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A DVD player is a device that plays discs produced under both the DVD-Video and DVD-Audio technical standards, two different and incompatible standards. Some DVD players will also play audio CDs. DVD players are connected to a television to watch the DVD content, which could be a movie, a recorded TV show, or other content.

The first DVD player was created by Tatung Company in Taiwan in collaboration with Pacific Digital Company from the United States in 1994. Some manufacturers originally announced that DVD players would be available as early as the middle of 1996. These predictions were too optimistic. Delivery was initially held up for "political" reasons of copy protection demanded by movie studios, but was later delayed by lack of movie titles. The first players appeared in Japan in November, 1996, followed by U.S. players in March, 1997, with distribution limited to only 7 major cities for the first 6 months.

Players slowly trickled into other regions around the world. Prices for the first players in 1997 were $1000 and up. By the end of 2000, players were available for under $100 at discount retailers. In 2003 players became available for under $50. Six years after the initial launch, close to one thousand models of DVD players were available from over a hundred consumer electronics manufacturers.

Due to multiple audio (and video) output devices, there are many outputs on a DVD player, such as an RCA jack, component outputs, and an HDMI output. Consumers may become confused with how to connect a player to a TV or amplifier. Most systems include an optional digital audio connector for this task, which is then paired with a similar input on the amplifier. The physical connection is typically RCA connectors or TOSLINK, which transmits a S/PDIFstream carrying either uncompressed digital audio (PCM) or the original compressed audio data (Dolby Digital, DTS, MPEG audio) to be decoded by the audio equipment.

Video is another issue which continues to present most problems. Current players typically output analog video only, both composite video on an RCA jack as well as S-Video in the standard connector. However, neither of these connectors was intended to be used for progressive video, so yet another set of connectors has started to appear, to carry a form of component video, which keeps the three components of the video, one luminance signal and two color difference signal, as stored on the DVD itself, on fully separate wires (whereas S-Video uses two wires, uniting and degrading the two color signals, and composite uses only one, uniting and degrading all three signals). The connectors are further confused by using a number of different physical connectors on different player models, RCA or BNC, as well as using VGA cables in a non-standard way (VGA is normally analog RGB—a different, incompatible form of component video). Even worse, there are often two sets of component outputs, one carrying interlaced video, and the other progressive, or an interlaced/progressive switch (either a physical switch or a menu setting).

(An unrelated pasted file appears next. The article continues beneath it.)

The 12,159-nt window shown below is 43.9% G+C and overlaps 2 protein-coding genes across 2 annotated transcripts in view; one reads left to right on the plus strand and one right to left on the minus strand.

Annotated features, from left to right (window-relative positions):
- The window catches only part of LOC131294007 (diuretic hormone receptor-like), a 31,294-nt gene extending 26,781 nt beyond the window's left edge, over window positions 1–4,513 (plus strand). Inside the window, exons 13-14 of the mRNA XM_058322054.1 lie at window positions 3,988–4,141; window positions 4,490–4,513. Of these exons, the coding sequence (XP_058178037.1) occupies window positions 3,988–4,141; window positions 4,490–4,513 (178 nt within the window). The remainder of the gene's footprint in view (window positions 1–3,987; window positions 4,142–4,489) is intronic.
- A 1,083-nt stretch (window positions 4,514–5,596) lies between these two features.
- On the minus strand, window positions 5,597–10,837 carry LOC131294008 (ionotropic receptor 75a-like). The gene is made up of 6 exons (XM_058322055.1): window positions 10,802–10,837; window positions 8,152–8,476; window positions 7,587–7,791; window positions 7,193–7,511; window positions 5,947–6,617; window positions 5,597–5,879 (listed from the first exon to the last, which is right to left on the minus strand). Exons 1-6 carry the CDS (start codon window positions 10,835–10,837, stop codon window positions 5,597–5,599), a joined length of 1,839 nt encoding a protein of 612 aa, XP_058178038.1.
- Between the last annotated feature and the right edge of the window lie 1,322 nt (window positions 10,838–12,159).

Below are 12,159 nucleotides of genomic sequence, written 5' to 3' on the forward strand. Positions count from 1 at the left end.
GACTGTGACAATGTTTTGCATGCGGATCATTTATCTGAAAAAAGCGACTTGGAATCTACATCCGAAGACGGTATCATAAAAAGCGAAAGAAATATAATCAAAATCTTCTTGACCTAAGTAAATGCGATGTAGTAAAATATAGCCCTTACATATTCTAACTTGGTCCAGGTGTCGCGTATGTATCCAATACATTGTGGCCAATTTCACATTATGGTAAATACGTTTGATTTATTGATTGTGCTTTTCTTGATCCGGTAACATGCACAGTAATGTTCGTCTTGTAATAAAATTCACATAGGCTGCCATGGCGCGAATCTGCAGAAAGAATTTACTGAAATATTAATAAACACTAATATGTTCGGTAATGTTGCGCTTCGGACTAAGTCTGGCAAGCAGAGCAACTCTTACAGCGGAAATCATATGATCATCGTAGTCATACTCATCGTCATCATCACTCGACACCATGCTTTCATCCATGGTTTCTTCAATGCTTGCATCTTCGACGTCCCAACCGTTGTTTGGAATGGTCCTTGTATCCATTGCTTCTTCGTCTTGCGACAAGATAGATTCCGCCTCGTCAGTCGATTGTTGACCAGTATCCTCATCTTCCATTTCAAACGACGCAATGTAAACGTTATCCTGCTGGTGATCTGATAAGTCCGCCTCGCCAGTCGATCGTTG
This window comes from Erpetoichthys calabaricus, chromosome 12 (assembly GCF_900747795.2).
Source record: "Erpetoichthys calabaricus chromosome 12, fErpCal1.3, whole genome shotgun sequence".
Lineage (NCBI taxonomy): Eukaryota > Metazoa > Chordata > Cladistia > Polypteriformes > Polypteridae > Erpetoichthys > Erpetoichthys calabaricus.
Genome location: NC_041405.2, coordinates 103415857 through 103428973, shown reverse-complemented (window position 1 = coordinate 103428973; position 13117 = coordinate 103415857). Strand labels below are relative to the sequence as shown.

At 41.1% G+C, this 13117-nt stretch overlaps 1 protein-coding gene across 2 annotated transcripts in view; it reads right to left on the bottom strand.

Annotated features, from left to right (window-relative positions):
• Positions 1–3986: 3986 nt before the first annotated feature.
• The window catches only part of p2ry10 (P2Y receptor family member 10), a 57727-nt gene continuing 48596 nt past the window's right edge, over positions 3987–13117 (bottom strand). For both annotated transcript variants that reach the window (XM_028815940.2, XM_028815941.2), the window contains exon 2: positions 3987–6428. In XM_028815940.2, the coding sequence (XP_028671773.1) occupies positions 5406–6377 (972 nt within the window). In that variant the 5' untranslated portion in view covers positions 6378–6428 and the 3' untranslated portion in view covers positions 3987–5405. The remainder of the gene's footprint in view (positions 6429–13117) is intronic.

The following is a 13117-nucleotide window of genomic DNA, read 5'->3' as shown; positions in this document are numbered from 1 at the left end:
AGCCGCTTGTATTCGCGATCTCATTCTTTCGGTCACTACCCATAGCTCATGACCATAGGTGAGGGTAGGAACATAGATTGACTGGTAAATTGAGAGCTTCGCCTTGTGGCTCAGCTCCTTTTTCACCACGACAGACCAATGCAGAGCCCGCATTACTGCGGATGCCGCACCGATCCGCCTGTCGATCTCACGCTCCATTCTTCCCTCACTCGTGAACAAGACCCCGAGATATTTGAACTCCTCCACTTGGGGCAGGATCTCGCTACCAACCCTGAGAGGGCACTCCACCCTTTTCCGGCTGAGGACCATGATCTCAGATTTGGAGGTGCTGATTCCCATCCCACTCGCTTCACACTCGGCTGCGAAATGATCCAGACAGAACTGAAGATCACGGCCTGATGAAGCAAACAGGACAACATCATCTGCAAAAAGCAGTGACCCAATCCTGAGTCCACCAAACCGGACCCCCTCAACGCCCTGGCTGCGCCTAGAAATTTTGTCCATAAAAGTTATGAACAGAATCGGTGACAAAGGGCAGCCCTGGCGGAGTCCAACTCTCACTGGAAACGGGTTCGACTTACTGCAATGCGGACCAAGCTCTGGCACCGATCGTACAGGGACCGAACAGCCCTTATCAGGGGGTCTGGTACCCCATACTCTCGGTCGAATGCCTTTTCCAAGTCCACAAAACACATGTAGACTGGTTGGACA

In Europe (but not most other PAL areas), SCART connectors are typically used, which can carry composite and analog RGB interlaced video signals (RGB can be progressive, but not all DVD players and displays support this mode) or Y/C (S-Video), as well as analog two-channel sound and automatic 4:3 or 16:9 (widescreen) switching on a single convenient multi-wire cable. The analog RGB component signal offers video quality which is superior to S-Video and identical to YPbPr component video. However, analog RGB and S-Video signals can not be carried simultaneously, due to each using the same pins for different uses, and displays often must be manually configured as to the input signal, since no switching mode exists for S-Video. (A switching mode does exist to indicate whether composite or RGB is being used.) Some DVD players and set-top boxes offer YPbPr component video signals over the wires in the SCART connector intended for RGB, though this violates the official specification and manual configuration is again necessary. (Hypothetically, unlike RGB component, YPbPr component signals and S-Video Y/C signals could both be sent over the wire simultaneously, since they share the luminance (Y) component.)


Some DVD players include a USB video recorder. As well as such, there are also have DVD players with a USB port to be able to play digital media types as well as MP4, MP3, etc.


Wireless connections (bluetooth and/or wifi) are useful to manage (play/record) wirelessly content from or to other devices (i.e. cell phones).

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